Yiannopoulos, a former Breitbart writer whose appearance on campus in February sparked riots and who plans a free-speech week there in the fall, wrote on social media that “all roads lead to Berkeley.”
Kiara Robles, a 26-year-old gay Trump supporter who works at a bitcoin company, said she was disappointed to be attending a rally instead of a Coulter speech.
“I wanted a vigil,” she said. “I wanted something more symbolic, but the guys wanted something else.”
Among the leftists, the International Socialist Organization held an “Alt Right Delete” news conference on campus, saying it hoped to oppose “the very real threat posed by the political right wing, which is growing emboldened from the White House to the streets of Berkeley.”
Members of the group said they are offended by how Coulter and others are co-opting free speech arguments liberals have made in the past to serve the conservative cause.
Berkeley, home to the Free Speech Movement of the 1960s, has become the center of a pitched battle in recent months. Antifascist and anarchist protesters turned a crowd of students protesting Yiannopoulos into a violent mob, breaking windows and setting fires, and police advised university officials to cancel his speech. When they did and protests continued, President Trump raised the threat of pulling federal funding for the public university.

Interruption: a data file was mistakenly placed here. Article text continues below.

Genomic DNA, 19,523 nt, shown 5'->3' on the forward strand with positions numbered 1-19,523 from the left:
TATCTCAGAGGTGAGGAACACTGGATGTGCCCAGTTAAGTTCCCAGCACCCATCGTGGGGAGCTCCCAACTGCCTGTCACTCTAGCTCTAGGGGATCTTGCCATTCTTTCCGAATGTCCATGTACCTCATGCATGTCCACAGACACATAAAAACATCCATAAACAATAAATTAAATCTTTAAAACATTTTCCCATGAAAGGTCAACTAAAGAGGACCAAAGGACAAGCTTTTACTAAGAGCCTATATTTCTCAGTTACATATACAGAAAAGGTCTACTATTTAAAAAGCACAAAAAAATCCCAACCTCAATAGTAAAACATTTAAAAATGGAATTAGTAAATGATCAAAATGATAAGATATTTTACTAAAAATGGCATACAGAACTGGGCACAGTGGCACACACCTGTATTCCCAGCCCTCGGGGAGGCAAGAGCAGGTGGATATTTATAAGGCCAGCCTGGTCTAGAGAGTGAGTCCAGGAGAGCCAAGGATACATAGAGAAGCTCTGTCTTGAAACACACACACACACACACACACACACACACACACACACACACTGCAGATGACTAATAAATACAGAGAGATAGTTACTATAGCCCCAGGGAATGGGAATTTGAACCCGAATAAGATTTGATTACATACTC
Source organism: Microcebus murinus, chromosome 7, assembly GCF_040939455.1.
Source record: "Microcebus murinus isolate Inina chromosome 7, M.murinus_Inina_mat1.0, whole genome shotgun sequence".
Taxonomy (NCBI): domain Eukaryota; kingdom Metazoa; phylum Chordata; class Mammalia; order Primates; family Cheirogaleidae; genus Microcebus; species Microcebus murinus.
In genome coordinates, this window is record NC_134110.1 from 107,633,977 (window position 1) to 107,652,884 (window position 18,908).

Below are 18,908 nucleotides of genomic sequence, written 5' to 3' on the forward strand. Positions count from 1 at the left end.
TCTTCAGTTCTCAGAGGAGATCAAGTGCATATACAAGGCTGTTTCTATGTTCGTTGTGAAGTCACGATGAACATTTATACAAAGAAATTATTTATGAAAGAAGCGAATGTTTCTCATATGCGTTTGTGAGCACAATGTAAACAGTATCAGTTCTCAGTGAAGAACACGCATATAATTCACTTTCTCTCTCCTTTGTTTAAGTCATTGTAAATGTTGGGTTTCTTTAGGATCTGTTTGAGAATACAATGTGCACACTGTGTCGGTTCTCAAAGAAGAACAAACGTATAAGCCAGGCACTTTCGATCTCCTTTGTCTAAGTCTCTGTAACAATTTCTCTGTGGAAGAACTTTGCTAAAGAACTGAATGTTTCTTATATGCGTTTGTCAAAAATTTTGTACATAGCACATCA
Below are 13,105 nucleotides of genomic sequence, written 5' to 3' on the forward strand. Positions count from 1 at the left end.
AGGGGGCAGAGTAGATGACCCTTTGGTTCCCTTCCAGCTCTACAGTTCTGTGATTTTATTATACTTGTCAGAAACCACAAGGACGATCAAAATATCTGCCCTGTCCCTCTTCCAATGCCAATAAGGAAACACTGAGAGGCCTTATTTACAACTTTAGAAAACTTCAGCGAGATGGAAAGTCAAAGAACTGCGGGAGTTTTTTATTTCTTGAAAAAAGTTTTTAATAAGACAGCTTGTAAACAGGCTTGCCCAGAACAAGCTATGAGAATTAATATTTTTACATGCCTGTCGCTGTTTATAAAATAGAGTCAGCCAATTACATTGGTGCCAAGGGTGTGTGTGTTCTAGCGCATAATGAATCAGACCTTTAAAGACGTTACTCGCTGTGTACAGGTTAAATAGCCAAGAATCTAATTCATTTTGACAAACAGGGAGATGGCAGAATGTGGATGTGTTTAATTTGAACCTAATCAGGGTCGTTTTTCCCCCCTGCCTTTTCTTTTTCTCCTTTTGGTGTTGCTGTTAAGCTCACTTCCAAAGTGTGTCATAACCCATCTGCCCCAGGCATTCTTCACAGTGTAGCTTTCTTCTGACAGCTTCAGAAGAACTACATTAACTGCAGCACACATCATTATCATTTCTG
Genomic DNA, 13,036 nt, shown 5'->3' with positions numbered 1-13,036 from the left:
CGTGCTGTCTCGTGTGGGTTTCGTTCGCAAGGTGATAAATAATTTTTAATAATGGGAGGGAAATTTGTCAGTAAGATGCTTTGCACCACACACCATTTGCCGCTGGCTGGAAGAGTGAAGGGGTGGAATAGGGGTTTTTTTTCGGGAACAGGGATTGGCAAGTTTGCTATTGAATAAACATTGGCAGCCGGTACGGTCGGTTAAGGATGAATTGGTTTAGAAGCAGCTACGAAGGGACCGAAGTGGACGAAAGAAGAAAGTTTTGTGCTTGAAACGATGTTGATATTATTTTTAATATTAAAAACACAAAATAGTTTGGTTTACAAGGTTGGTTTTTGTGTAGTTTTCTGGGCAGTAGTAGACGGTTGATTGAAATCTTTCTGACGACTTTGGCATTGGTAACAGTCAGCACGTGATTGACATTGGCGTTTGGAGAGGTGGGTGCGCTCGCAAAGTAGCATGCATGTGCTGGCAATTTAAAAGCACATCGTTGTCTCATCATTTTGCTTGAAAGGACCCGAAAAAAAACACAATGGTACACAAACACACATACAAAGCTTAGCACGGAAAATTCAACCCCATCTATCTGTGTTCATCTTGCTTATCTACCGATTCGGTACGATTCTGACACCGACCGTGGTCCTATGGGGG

In recent weeks, protests in the city of Berkeley have led to repeated violent clashes.
When student groups invited Coulter to speak, university officials tried to postpone the event until the fall because of safety concerns, then reversed course and asked her to come next week, when they could provide a safer venue for her speech. Berkeley College Republicans and the national Young America’s Foundation filed a lawsuit saying the school had violated their right to free speech. On Wednesday, Coulter announced the speech was canceled.
Many people responded with anger about threats to free speech.